Production of short cartoons kept pace until 1956, when Disney shut down the responsible division although special shorts projects would continue for the remainder of the studio's duration on an irregular basis. These productions were all distributed by Disney's new subsidiary, Buena Vista Distribution, which had taken over all distribution duties for Disney films from RKO by 1955. Disneyland, one of the world's first theme parks, finally opened on July 17, 1955, and was immediately successful. Visitors from around the world came to visit Disneyland, which contained attractions based on a number of successful Disney characters and films.
After 1955, the Disneyland TV show was renamed Walt Disney Presents. It switched from black-and-white to color in 1961 and changed its name to Walt Disney's Wonderful World of Color, at the same time moving from ABC to NBC, and eventually evolving into its current form as The Wonderful World of Disney. The series continued to air on NBC until 1981, when it was picked up by CBS. Since then, it has aired on ABC, NBC, the Hallmark Channel and the Cartoon Network via separate broadcast rights deals. During its run, the Disney series offered some recurring characters, such as the newspaper reporter and sleuth "Gallegher" played by Roger Mobley with a plot based on the writings of Richard Harding Davis.
Disney had already formed his own music publishing division in 1949 and in 1956, partly inspired by the huge success of the television theme song The Ballad of Davy Crockett, he created a company-owned record production and distribution entity called Disneyland Records.
By the early 1960s, the Disney empire had become a major success, and Walt Disney Productions had established itself as the world's leading producer of family entertainment. Walt Disney was the Head of Pageantry for the 1960 Winter Olympics.
After decades of pursuit, Disney finally acquired the rights to P.L. Travers' books about a magical nanny. Mary Poppins, released in 1964, was the most successful Disney film of the 1960s and featured a memorable song score written by Disney favorites, the Sherman Brothers. The same year, Disney debuted a number of exhibits at the 1964 New York World's Fair, including Audio-Animatronic figures, all of which were later integrated into attractions at Disneyland and a new theme park project which was to be established on the East Coast.
Although the studio would probably have proved major competition for Hanna-Barbera, Disney decided not to enter the race and mimic Hanna-Barbera by producing Saturday morning TV cartoon series. With the expansion of Disney's empire and constant production of feature films, the financial burden involved in such a move would have proven too great.
Walt Disney was a pioneer in character animation. He was one of the first people to move away from basic cartoons with just "impossible outlandish gags" and crudely drawn characters to an art form with heartwarming stories and characters the audience can connect to on an emotional level. The personality displayed in the characters of his films and the technological advancements remain influential when animating today. He was also considered by many of his colleagues to be a master storyteller and the animation department did not fully recover from his demise until the late 1980s in a period known as the Disney Renaissance. The most financially and critically successful films produced during this time include Who Framed Roger Rabbit (1988), The Little Mermaid (1989), Beauty and the Beast (1991), Aladdin (1992) and The Lion King (1994). In 1995, Walt Disney Pictures distributed Pixar's Toy Story, the first computer animated feature film. Walt Disney's nephew Roy E. Disney claimed that Walt would have loved Toy Story and that it was "his kind of movie". With the rise of computer animated films a stream of financially unsuccessful Traditional hand-drawn animated features in the early years of the 2000s (decade) emerged. This led to the company's controversial decision to close the traditional animation department. The two satellite studios in Paris and Orlando were closed, and the main studio in Burbank was converted to a computer animation production facility, firing hundreds of people in the process. In 2004, Disney released what was announced as their final "traditionally animated" feature film, Home on the Range. However, since the 2006 acquisition of Pixar, and the resulting rise of John Lasseter to Chief Creative Officer, that position has changed with the largely successful 2009 film The Princess and the Frog. This marked Disney's return to traditional hand-drawn animation and the studio hired back staff who had been laid-off in the past. Today, Disney produces both traditional and computer animation.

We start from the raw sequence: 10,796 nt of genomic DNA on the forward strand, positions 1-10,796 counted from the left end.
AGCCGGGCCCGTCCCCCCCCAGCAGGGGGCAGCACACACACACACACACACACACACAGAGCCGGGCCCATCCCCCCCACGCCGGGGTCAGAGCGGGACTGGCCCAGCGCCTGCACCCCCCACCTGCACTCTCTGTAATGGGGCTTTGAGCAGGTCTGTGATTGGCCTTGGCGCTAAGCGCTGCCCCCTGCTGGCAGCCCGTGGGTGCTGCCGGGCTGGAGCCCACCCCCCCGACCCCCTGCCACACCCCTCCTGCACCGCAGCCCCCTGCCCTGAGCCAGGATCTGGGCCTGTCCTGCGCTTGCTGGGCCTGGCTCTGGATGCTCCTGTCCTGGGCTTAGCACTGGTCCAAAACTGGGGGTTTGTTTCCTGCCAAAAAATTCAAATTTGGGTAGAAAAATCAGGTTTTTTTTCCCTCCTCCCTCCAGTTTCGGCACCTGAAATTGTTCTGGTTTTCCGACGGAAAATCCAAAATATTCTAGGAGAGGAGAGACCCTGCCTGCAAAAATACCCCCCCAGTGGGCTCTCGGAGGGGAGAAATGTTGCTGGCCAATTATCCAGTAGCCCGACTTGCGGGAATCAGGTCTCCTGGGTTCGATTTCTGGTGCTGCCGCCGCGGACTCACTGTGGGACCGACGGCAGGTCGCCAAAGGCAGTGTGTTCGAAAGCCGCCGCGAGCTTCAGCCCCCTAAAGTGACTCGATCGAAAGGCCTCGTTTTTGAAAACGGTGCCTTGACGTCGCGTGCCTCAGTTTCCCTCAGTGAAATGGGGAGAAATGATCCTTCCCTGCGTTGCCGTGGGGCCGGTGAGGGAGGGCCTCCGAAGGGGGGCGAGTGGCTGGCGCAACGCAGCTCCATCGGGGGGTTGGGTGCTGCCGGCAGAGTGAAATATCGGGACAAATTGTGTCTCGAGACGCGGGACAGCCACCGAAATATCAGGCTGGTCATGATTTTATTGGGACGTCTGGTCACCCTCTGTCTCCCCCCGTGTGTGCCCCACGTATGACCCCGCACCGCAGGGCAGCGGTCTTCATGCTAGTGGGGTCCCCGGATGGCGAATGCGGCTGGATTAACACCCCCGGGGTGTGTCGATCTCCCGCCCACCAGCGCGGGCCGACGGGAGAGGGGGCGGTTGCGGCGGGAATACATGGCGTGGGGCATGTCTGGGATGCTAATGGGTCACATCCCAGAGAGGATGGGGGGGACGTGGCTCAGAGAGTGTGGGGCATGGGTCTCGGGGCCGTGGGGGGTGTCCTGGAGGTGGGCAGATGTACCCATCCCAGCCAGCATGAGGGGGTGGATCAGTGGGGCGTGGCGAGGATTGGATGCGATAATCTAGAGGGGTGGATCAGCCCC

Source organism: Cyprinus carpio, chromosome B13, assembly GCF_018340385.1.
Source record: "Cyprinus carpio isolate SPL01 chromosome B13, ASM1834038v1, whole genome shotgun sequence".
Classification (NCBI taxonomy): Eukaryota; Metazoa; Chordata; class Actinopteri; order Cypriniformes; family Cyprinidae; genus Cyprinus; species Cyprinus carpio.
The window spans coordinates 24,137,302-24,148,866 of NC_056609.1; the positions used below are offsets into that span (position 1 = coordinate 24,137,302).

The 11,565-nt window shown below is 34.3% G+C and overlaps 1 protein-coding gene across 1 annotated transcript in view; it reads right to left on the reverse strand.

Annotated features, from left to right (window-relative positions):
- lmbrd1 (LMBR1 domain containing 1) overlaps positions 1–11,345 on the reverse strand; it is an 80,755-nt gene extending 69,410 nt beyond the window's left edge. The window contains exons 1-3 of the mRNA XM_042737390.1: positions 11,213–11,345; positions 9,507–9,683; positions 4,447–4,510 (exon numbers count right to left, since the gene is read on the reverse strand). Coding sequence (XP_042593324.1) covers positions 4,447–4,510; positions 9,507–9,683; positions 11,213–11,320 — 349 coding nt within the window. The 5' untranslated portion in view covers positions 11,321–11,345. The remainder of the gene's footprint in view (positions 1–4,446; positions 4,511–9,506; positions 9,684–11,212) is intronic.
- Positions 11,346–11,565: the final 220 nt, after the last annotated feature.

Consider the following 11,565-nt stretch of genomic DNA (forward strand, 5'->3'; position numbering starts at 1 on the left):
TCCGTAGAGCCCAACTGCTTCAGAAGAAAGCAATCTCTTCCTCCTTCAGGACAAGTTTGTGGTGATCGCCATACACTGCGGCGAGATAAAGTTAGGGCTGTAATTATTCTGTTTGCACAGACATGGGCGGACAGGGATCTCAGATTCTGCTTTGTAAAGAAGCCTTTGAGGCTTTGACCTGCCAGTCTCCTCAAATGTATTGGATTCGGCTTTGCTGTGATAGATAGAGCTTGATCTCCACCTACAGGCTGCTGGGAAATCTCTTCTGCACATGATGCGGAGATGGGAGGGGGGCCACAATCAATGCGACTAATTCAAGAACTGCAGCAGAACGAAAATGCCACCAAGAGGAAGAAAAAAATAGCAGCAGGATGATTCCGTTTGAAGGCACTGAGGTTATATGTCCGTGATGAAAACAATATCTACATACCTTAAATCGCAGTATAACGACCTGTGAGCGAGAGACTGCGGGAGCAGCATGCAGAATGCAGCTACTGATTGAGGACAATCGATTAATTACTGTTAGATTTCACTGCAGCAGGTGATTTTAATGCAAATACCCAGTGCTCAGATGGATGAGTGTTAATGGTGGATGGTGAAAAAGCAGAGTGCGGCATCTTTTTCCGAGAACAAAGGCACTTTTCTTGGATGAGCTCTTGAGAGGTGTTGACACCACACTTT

Walt Disney holds the record for both the most Academy Award nominations (59) and the number of Oscars awarded (22). He also earned four honorary Oscars. His last competitive Academy Award was posthumous.